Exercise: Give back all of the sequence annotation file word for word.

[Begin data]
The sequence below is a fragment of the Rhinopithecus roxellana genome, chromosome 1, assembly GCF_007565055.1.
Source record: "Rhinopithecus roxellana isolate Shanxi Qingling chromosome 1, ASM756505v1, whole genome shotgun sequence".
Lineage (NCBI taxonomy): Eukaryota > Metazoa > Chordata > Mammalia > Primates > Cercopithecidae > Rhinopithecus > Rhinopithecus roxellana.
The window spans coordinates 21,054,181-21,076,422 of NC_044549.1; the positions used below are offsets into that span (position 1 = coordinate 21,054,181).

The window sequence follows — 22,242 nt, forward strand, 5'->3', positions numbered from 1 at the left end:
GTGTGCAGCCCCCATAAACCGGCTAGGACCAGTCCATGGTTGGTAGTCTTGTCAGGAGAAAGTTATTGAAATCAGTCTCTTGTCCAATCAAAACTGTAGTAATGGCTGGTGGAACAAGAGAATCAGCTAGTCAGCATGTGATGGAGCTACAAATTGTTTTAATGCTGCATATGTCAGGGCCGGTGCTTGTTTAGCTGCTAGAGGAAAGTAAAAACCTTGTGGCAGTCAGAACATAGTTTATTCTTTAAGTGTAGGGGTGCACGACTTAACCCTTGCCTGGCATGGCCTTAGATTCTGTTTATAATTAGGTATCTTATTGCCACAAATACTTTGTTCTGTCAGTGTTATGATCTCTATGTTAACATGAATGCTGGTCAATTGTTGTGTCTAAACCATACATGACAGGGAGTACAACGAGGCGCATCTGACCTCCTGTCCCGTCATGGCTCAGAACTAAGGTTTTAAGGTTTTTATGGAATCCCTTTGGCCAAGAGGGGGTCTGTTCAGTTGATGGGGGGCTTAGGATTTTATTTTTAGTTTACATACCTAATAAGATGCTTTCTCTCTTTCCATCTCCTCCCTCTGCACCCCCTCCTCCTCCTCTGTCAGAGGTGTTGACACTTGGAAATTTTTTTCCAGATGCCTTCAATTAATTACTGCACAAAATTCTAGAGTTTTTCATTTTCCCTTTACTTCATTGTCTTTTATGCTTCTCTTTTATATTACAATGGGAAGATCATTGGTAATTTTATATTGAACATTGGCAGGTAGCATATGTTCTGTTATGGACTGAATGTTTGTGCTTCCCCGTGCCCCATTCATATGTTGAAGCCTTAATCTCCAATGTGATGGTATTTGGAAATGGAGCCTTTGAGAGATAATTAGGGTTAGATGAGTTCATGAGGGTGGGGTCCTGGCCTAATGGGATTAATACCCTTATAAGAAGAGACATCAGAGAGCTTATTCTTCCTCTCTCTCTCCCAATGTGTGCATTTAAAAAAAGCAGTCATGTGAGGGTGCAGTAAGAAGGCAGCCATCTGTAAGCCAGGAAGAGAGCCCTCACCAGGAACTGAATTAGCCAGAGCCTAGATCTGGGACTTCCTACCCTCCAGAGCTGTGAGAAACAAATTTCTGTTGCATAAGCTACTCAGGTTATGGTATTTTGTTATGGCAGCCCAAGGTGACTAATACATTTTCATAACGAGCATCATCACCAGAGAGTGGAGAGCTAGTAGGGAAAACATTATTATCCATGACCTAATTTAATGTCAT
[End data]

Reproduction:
The sequence below is a fragment of the Rhinopithecus roxellana genome, chromosome 1, assembly GCF_007565055.1.
Source record: "Rhinopithecus roxellana isolate Shanxi Qingling chromosome 1, ASM756505v1, whole genome shotgun sequence".
Lineage (NCBI taxonomy): Eukaryota > Metazoa > Chordata > Mammalia > Primates > Cercopithecidae > Rhinopithecus > Rhinopithecus roxellana.
The window spans coordinates 21,054,181-21,076,422 of NC_044549.1; the positions used below are offsets into that span (position 1 = coordinate 21,054,181).

The window sequence follows — 22,242 nt, forward strand, 5'->3', positions numbered from 1 at the left end:
GTGTGCAGCCCCCATAAACCGGCTAGGACCAGTCCATGGTTGGTAGTCTTGTCAGGAGAAAGTTATTGAAATCAGTCTCTTGTCCAATCAAAACTGTAGTAATGGCTGGTGGAACAAGAGAATCAGCTAGTCAGCATGTGATGGAGCTACAAATTGTTTTAATGCTGCATATGTCAGGGCCGGTGCTTGTTTAGCTGCTAGAGGAAAGTAAAAACCTTGTGGCAGTCAGAACATAGTTTATTCTTTAAGTGTAGGGGTGCACGACTTAACCCTTGCCTGGCATGGCCTTAGATTCTGTTTATAATTAGGTATCTTATTGCCACAAATACTTTGTTCTGTCAGTGTTATGATCTCTATGTTAACATGAATGCTGGTCAATTGTTGTGTCTAAACCATACATGACAGGGAGTACAACGAGGCGCATCTGACCTCCTGTCCCGTCATGGCTCAGAACTAAGGTTTTAAGGTTTTTATGGAATCCCTTTGGCCAAGAGGGGGTCTGTTCAGTTGATGGGGGGCTTAGGATTTTATTTTTAGTTTACATACCTAATAAGATGCTTTCTCTCTTTCCATCTCCTCCCTCTGCACCCCCTCCTCCTCCTCTGTCAGAGGTGTTGACACTTGGAAATTTTTTTCCAGATGCCTTCAATTAATTACTGCACAAAATTCTAGAGTTTTTCATTTTCCCTTTACTTCATTGTCTTTTATGCTTCTCTTTTATATTACAATGGGAAGATCATTGGTAATTTTATATTGAACATTGGCAGGTAGCATATGTTCTGTTATGGACTGAATGTTTGTGCTTCCCCGTGCCCCATTCATATGTTGAAGCCTTAATCTCCAATGTGATGGTATTTGGAAATGGAGCCTTTGAGAGATAATTAGGGTTAGATGAGTTCATGAGGGTGGGGTCCTGGCCTAATGGGATTAATACCCTTATAAGAAGAGACATCAGAGAGCTTATTCTTCCTCTCTCTCTCCCAATGTGTGCATTTAAAAAAAGCAGTCATGTGAGGGTGCAGTAAGAAGGCAGCCATCTGTAAGCCAGGAAGAGAGCCCTCACCAGGAACTGAATTAGCCAGAGCCTAGATCTGGGACTTCCTACCCTCCAGAGCTGTGAGAAACAAATTTCTGTTGCATAAGCTACTCAGGTTATGGTATTTTGTTATGGCAGCCCAAGGTGACTAATACATTTTCATAACGAGCATCATCACCAGAGAGTGGAGAGCTAGTAGGGAAAACATTATTATCCATGACCTAATTTAATGTCAT